Two years ago, a hotly contested Portland Public Schools board race saw incumbent Bobbie Regan raise $181,000 and challenger and eventual winner Amy Kohnstamm raise $129,000 for the Zone 3 seat.

None of this year's three races are seeing that kind of financial investment.

In a battle between two parent activists in Zone 4, Scott Bailey has raised $33,000 and has $7,000 on hand. His opponent, Virginia La Forte, who forced PPS to address lead paint on playgrounds, has raised $12,000 and has $7,000 on hand.

In Zone 5, Jamila Singleton Munson, a Teach for America staffer, has raised $104,000 and has $21,000 on hand, while her opponent, Rita Moore, a longtime district volunteer has raised $51,000 and has $18,000 on hand.

In Zone 6, only former board member Julia Brim Edwards has raised substantial money. She's raised $41,000 and spent $51,000 leaving her currently with $10,000 in accounts payable.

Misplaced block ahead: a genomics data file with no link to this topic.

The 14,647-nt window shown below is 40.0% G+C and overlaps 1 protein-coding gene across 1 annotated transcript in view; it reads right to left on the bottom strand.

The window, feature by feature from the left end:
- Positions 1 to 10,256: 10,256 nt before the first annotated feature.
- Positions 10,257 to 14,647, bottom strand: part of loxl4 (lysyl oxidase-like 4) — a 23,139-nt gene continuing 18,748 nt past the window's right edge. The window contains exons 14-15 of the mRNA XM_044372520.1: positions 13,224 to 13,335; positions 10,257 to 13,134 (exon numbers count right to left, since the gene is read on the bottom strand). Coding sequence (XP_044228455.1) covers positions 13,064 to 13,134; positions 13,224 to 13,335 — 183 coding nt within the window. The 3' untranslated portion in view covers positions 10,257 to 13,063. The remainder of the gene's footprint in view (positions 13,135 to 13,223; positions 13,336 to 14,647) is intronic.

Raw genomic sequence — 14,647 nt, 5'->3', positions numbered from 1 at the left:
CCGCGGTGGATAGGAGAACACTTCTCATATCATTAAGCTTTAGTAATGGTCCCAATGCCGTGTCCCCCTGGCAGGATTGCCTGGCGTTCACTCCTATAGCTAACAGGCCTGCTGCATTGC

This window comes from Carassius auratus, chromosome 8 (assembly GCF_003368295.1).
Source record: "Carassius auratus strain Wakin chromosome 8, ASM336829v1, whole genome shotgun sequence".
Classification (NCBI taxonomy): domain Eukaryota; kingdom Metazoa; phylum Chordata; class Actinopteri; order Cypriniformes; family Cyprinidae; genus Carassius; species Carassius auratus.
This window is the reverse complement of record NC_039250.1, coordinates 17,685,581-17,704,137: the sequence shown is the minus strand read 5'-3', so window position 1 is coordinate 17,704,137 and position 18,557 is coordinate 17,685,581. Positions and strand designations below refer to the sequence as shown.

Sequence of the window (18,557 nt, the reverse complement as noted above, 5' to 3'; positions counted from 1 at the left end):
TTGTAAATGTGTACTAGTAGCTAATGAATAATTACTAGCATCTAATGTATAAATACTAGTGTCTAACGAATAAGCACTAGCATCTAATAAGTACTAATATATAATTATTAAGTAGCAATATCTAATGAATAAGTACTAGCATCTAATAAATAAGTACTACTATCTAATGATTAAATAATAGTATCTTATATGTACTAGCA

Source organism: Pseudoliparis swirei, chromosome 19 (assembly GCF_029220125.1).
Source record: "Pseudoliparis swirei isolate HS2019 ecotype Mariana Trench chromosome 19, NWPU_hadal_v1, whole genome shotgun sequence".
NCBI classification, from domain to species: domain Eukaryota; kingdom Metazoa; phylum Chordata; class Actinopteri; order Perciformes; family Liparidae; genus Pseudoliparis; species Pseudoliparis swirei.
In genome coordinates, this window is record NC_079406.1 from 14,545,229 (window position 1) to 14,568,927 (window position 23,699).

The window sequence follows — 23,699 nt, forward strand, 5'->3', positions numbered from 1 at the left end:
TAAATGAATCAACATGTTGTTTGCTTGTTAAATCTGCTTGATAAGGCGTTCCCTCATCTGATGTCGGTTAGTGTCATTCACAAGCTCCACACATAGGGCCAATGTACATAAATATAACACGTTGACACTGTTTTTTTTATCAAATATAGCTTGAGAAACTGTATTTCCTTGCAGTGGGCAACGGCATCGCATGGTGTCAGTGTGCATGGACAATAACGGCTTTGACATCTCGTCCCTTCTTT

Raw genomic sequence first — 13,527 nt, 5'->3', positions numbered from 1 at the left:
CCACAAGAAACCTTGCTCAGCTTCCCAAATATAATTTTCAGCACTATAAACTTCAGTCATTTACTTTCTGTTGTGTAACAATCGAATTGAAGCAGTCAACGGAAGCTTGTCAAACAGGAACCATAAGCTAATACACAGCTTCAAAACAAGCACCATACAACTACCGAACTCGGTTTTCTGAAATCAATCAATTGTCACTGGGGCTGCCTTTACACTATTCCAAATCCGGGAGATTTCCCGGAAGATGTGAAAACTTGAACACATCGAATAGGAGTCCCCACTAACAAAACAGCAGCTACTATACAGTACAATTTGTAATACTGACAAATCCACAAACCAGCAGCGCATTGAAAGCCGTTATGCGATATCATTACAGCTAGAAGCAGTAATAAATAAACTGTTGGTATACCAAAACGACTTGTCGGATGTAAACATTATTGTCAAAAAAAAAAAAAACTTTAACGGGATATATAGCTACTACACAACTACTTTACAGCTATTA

The biggest item on the local May ballot is Measure 26-193, the $790 million bond for Portland Public Schools. Filings with the elections division show that bond proponents have raised $426,000 and have $143,000 on hand as they head into the final weekend. That's a little bit less than the bond committee raised in 2012 to pass a $482 million bond.

There is no organized opposition to this year's bond measure, which would fund safety fixes across the district's 90 buildings and the renovation and rebuilding of four schools.

With a little more than four days until ballots in the May 16 election are counted, turnout in Multnomah County is just below 15 percent, according to the latest figures from the county elections division.

That's pretty weak, although ahead of the pace from the most recent off-year election in May 2015. That year, turnout nearly doubled in the last five days before ballots were counted, which suggests turn-out this year could creep in the mid- to high 20s before Tuesday night at 8 pm when the last ballots will be accepted.